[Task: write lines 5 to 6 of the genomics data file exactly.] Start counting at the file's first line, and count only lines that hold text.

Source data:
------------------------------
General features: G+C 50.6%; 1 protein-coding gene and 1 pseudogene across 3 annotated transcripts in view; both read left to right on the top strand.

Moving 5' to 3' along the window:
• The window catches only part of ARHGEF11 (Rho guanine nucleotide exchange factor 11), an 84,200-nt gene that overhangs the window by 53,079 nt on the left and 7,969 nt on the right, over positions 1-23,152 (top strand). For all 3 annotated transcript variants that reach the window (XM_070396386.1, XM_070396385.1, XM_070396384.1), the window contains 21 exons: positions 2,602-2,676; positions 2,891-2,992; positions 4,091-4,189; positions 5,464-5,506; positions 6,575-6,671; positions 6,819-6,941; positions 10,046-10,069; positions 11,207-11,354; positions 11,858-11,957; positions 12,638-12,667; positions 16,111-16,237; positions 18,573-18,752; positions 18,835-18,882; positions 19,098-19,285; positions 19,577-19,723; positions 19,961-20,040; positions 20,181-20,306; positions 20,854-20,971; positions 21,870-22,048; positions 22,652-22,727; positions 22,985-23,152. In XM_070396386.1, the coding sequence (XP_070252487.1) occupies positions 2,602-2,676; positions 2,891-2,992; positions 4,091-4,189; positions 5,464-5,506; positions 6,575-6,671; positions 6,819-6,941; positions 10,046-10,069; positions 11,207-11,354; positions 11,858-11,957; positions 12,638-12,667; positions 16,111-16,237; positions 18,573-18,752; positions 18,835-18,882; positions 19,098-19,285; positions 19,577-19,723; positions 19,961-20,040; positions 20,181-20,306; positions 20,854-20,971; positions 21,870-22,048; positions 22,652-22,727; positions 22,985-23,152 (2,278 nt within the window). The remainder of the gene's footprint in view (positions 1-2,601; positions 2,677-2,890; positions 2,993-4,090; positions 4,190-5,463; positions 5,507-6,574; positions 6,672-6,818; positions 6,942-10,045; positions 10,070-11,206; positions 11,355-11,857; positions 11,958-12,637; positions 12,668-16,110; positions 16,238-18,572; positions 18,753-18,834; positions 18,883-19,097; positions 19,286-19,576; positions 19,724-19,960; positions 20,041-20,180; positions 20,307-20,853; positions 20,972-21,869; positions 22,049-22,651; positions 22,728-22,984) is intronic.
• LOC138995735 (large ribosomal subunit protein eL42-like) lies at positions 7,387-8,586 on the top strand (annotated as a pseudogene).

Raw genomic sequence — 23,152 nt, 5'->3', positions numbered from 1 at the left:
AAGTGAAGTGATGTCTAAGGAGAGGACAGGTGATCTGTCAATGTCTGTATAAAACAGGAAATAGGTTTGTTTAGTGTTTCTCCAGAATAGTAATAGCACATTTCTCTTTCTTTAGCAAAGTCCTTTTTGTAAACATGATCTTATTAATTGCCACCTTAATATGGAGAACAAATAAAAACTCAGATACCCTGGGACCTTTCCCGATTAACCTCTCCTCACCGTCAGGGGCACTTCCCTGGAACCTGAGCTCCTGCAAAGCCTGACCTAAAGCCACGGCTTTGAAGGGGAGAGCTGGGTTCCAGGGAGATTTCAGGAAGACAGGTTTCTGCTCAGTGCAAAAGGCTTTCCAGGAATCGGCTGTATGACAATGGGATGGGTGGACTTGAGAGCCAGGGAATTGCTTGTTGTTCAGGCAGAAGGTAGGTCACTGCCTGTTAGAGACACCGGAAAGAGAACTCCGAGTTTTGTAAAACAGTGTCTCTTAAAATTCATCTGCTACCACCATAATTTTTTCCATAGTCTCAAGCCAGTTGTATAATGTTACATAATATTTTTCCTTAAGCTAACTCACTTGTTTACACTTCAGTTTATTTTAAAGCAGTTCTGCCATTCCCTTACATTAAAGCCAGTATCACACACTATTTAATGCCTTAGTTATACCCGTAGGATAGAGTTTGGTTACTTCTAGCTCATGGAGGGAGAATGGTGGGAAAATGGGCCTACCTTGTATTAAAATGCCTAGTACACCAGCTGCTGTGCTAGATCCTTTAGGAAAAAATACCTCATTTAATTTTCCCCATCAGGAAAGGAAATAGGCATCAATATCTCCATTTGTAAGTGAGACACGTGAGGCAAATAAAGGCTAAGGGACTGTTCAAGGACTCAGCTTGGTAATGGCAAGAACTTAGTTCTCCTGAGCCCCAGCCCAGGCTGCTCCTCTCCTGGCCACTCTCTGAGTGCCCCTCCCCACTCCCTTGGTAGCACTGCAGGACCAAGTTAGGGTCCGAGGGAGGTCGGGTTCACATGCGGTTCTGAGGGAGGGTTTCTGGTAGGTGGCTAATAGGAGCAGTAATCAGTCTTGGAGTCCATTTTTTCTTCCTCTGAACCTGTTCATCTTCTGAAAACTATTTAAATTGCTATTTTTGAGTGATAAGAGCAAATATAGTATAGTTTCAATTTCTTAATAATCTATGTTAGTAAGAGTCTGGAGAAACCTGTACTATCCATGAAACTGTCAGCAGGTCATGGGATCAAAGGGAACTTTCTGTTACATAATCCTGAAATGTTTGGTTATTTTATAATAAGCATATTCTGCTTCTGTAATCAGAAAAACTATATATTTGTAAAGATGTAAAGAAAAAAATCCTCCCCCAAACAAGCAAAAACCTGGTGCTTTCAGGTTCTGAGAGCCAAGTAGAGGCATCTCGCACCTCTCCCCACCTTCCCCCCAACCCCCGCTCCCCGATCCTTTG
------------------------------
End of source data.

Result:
Raw genomic sequence — 23,152 nt, 5'->3', positions numbered from 1 at the left:
AAGTGAAGTGATGTCTAAGGAGAGGACAGGTGATCTGTCAATGTCTGTATAAAACAGGAAATAGGTTTGTTTAGTGTTTCTCCAGAATAGTAATAGCACATTTCTCTTTCTTTAGCAAAGTCCTTTTTGTAAACATGATCTTATTAATTGCCACCTTAATATGGAGAACAAATAAAAACTCAGATACCCTGGGACCTTTCCCGATTAACCTCTCCTCACCGTCAGGGGCACTTCCCTGGAACCTGAGCTCCTGCAAAGCCTGACCTAAAGCCACGGCTTTGAAGGGGAGAGCTGGGTTCCAGGGAGATTTCAGGAAGACAGGTTTCTGCTCAGTGCAAAAGGCTTTCCAGGAATCGGCTGTATGACAATGGGATGGGTGGACTTGAGAGCCAGGGAATTGCTTGTTGTTCAGGCAGAAGGTAGGTCACTGCCTGTTAGAGACACCGGAAAGAGAACTCCGAGTTTTGTAAAACAGTGTCTCTTAAAATTCATCTGCTACCACCATAATTTTTTCCATAGTCTCAAGCCAGTTGTATAATGTTACATAATATTTTTCCTTAAGCTAACTCACTTGTTTACACTTCAGTTTATTTTAAAGCAGTTCTGCCATTCCCTTACATTAAAGCCAGTATCACACACTATTTAATGCCTTAGTTATACCCGTAGGATAGAGTTTGGTTACTTCTAGCTCATGGAGGGAGAATGGTGGGAAAATGGGCCTACCTTGTATTAAAATGCCTAGTACACCAGCTGCTGTGCTAGATCCTTTAGGAAAAAATACCTCATTTAATTTTCCCCATCAGGAAAGGAAATAGGCATCAATATCTCCATTTGTAAGTGAGACACGTGAGGCAAATAAAGGCTAAGGGACTGTTCAAGGACTCAGCTTGGTAATGGCAAGAACTTAGTTCTCCTGAGCCCCAGCCCAGGCTGCTCCTCTCCTGGCCACTCTCTGAGTGCCCCTCCCCACTCCCTTGGTAGCACTGCAGGACCAAGTTAGGGTCCGAGGGAGGTCGGGTTCACATGCGGTTCTGAGGGAGGGTTTCTGGTAGGTGGCTAATAGGAGCAGTAATCAGTCTTGGAGTCCATTTTTTCTTCCTCTGAACCTGTTCATCTTCTGAAAACTATTTAAATTGCTATTTTTGAGTGATAAGAGCAAATATAGTATAGTTTCAATTTCTTAATAATCTATGTTAGTAAGAGTCTGGAGAAACCTGTACTATCCATGAAACTGTCAGCAGGTCATGGGATCAAAGGGAACTTTCTGTTACATAATCCTGAAATGTTTGGTTATTTTATAATAAGCATATTCTGCTTCTGTAATCAGAAAAACTATATATTTGTAAAGATGTAAAGAAAAAAATCCTCCCCCAAACAAGCAAAAACCTGGTGCTTTCAGGTTCTGAGAGCCAAGTAGAGGCATCTCGCACCTCTCCCCACCTTCCCCCCAACCCCCGCTCCCCGATCCTTTG